Besides luring celebrity customers, Shields has helped Jamba accomplish another difficult task: helping the company transition into a complete lifestyle brand while ensuring that it stays true to its core line of products. Jamba was founded in 1990 as a smoothie concept but now sells additional items such as oatmeal, flatbreads, hot teas, and coffee—all of which Shields helped launch. In addition, it has introduced various retail products, including a toy blender, a line of all-natural smoothie kits, frozen sorbet and yogurt bars, and trail mix.
Shields’s innovative approach and experience with better-for-you foods was key in helping take many of these products from concept to reality. “I've been enjoying Jamba as a customer for a long time,” she says. “When you like a brand yourself that much, it's really amazing to find yourself actually working on the brand.”
Shields’ efforts haven’t gone unnoticed; they earned her a seat on The Organic Center’s Board of Directors last November.
CEO of Buffalo Wild Wings
For basketball fans across the country, March Madness means one thing: watching the tournament at Buffalo Wild Wings. But before Sally Smith joined the brand as its CFO in 1994, barely anyone outside of Ohio had even heard of the restaurant or its now-famous “secret sauce.”
At the time, the concept had less than 35 locations, most of which were located in the Buckeye State. The company's corporate structure was minimal, to say the least. So Smith created several departments within the company, including its human resources, finance, and marketing divisions. In the two years between when Smith joined the brand and when she was appointed its CEO in 1996, Buffalo Wild Wings doubled its number of units.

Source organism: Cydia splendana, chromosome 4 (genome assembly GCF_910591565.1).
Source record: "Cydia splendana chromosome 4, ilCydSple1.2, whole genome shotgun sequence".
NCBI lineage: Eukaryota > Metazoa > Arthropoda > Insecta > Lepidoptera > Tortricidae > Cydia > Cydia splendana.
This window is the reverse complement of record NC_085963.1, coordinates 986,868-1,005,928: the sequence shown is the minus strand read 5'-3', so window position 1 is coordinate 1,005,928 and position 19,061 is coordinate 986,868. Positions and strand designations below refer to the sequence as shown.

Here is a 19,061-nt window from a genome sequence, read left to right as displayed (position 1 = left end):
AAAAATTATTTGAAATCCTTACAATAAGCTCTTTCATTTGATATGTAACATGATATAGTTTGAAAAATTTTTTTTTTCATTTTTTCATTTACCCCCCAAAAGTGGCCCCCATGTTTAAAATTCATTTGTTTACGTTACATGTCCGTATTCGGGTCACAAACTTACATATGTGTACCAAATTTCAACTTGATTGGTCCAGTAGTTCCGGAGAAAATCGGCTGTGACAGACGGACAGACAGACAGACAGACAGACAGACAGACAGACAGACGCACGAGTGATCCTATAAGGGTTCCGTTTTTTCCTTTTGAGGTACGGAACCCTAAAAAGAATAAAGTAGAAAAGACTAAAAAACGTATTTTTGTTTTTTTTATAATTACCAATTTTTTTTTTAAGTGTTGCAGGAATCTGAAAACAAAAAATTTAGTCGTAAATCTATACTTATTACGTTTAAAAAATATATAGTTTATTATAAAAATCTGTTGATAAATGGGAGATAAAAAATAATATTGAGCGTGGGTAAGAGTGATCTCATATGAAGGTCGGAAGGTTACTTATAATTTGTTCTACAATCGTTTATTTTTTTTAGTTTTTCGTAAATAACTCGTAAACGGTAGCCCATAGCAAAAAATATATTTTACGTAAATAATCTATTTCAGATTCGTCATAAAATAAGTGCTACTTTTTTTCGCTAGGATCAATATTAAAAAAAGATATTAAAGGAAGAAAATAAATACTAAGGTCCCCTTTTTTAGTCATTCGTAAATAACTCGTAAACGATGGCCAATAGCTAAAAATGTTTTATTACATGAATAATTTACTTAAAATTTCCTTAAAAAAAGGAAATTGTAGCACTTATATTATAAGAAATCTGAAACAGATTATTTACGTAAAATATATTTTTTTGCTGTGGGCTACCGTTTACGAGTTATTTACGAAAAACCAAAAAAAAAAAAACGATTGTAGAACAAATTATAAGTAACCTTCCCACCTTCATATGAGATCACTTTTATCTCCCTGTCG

But Smith wasn’t satisfied; she continued to emphasize brand growth and a premium in-store experience, and in November 2003, when she took the company public, she announced the goal of opening 1,000 U.S. locations.
Her strategy has been an effective one; today, there are more than 740 Buffalo Wild Wings restaurants, and the company recently announced plans to expand into Canada as well.
Buffalo Wild Wings locations aren’t the only thing Smith has seen increase during her tenure with the company; she’s also racked up a number of awards, including the Multi-Unit Foodservice Operators Operator of the Year Award in 2010 and the International Food Manufacturer’s Association’s Gold Plate Award in 2009.
Senior Vice President of Human Resources of Dunkin’ Brands
Her job description says she’s responsible for employee recruitment, training, compensation, benefits, leadership and development, policy development, and employee health and wellness at Dunkin’ Brands’s corporate level. But as far as Christine Deputy is concerned, she’s responsible for much more: namely, every single customer-employee interaction that happens in a Dunkin’ Donuts or Baskin-Robbins store.
As the company’s senior vice president of human resources, Deputy determines the hiring and training strategies that shape the entire corporate culture.
“The thing that I really love about this industry is the impact that the people have on the actual business and the impact the culture has on that connection with the consumer and on the brand,” Deputy says. “It’s a very, very people-heavy environment, and at least in the human resources arm of it, you can have a really big impact on people and ultimately on the business.”
Deputy’s work affects more than just the brand and its customers, though. Just as important to her are the quick-serve employees themselves—whether they work for Dunkin’ Brands for a few months or for the rest of their careers.
“Sometimes folks look at this industry and go, ‘I’m not really sure how that could prepare me for a career and how it could help me grow as a leader,’” she says. “I’d like to continue to role model that this is an industry that truly develops great skills and capabilities in people.”
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